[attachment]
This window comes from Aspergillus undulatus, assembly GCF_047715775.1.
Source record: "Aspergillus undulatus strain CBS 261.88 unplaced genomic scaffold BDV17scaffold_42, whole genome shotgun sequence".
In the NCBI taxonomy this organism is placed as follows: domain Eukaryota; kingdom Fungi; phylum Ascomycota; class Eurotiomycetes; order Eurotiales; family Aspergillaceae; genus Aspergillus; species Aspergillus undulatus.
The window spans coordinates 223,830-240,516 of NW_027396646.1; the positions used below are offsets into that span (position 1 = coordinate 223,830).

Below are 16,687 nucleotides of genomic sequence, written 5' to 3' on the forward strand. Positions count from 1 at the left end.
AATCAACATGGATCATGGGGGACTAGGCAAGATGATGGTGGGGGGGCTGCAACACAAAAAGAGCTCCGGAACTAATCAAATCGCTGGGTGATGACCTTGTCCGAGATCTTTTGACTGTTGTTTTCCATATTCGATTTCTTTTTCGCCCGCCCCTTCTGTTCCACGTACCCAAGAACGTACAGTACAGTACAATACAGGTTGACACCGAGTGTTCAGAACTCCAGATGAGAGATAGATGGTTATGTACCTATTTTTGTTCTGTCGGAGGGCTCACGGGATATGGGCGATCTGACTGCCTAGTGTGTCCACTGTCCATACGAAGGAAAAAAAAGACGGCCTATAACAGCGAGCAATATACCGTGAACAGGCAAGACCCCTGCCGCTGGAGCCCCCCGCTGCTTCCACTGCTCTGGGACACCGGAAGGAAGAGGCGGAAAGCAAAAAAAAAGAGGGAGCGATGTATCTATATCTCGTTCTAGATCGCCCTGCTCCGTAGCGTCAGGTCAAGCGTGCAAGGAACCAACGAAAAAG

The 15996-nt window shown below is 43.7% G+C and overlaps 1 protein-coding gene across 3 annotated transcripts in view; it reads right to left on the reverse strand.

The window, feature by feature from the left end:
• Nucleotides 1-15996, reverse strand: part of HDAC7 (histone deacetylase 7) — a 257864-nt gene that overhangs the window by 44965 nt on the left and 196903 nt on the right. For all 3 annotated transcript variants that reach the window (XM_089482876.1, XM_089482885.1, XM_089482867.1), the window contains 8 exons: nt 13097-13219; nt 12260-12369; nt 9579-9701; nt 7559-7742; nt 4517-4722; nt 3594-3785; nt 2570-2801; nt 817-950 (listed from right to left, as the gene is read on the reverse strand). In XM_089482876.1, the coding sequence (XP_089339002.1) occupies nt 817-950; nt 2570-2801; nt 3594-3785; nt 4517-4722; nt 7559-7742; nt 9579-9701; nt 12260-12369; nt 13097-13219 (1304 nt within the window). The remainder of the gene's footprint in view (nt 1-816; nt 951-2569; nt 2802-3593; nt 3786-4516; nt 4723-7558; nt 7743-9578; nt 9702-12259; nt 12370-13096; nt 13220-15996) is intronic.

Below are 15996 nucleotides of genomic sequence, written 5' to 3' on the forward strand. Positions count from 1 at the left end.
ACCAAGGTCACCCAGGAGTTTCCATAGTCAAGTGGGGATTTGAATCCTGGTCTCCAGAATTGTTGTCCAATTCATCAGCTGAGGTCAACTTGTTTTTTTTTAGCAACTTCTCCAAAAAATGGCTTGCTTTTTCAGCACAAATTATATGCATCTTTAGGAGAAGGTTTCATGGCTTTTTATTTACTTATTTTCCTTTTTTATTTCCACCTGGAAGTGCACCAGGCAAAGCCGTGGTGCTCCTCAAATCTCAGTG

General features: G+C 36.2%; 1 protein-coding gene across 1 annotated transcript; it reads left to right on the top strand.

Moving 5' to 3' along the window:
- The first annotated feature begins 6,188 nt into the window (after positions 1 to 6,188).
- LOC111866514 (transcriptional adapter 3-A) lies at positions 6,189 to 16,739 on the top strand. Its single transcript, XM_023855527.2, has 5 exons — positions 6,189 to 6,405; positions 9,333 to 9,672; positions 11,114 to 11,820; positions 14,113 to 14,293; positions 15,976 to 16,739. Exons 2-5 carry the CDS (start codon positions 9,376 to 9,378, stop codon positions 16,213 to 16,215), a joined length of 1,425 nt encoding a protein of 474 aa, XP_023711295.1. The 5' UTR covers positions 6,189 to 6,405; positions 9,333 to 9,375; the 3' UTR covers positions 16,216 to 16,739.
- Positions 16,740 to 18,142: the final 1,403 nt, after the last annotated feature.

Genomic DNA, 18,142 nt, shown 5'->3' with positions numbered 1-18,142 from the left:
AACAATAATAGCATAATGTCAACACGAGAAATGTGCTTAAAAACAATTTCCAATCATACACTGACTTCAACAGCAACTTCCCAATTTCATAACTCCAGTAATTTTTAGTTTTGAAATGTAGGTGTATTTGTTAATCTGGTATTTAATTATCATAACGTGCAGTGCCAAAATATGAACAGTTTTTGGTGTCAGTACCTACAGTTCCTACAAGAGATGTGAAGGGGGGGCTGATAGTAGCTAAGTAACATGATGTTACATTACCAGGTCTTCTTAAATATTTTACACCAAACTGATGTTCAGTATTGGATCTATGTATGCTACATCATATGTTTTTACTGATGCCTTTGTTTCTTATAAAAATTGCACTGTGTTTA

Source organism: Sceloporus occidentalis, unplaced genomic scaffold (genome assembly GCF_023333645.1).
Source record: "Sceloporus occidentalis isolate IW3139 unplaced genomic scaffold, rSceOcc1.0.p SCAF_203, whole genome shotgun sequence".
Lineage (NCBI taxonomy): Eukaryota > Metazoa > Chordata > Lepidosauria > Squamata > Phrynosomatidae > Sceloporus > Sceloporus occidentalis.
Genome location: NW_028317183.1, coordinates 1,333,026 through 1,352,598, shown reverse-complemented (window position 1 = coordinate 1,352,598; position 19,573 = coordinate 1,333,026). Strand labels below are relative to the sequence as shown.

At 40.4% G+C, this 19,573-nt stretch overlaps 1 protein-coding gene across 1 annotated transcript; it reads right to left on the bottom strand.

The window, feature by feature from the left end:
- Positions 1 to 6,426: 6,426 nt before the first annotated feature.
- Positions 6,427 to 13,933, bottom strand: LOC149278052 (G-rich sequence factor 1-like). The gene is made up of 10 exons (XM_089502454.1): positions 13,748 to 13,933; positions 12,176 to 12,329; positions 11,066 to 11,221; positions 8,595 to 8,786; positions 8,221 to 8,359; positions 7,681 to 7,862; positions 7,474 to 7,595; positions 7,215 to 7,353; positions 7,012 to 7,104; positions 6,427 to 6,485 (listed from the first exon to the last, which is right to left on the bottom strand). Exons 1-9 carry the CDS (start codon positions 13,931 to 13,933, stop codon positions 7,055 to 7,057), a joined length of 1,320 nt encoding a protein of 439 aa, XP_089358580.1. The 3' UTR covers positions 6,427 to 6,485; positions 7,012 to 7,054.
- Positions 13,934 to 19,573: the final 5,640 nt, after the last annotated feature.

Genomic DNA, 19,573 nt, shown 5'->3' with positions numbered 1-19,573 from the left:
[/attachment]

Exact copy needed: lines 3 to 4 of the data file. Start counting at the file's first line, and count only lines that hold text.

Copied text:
In the NCBI taxonomy this organism is placed as follows: domain Eukaryota; kingdom Fungi; phylum Ascomycota; class Eurotiomycetes; order Eurotiales; family Aspergillaceae; genus Aspergillus; species Aspergillus undulatus.
The window spans coordinates 223,830-240,516 of NW_027396646.1; the positions used below are offsets into that span (position 1 = coordinate 223,830).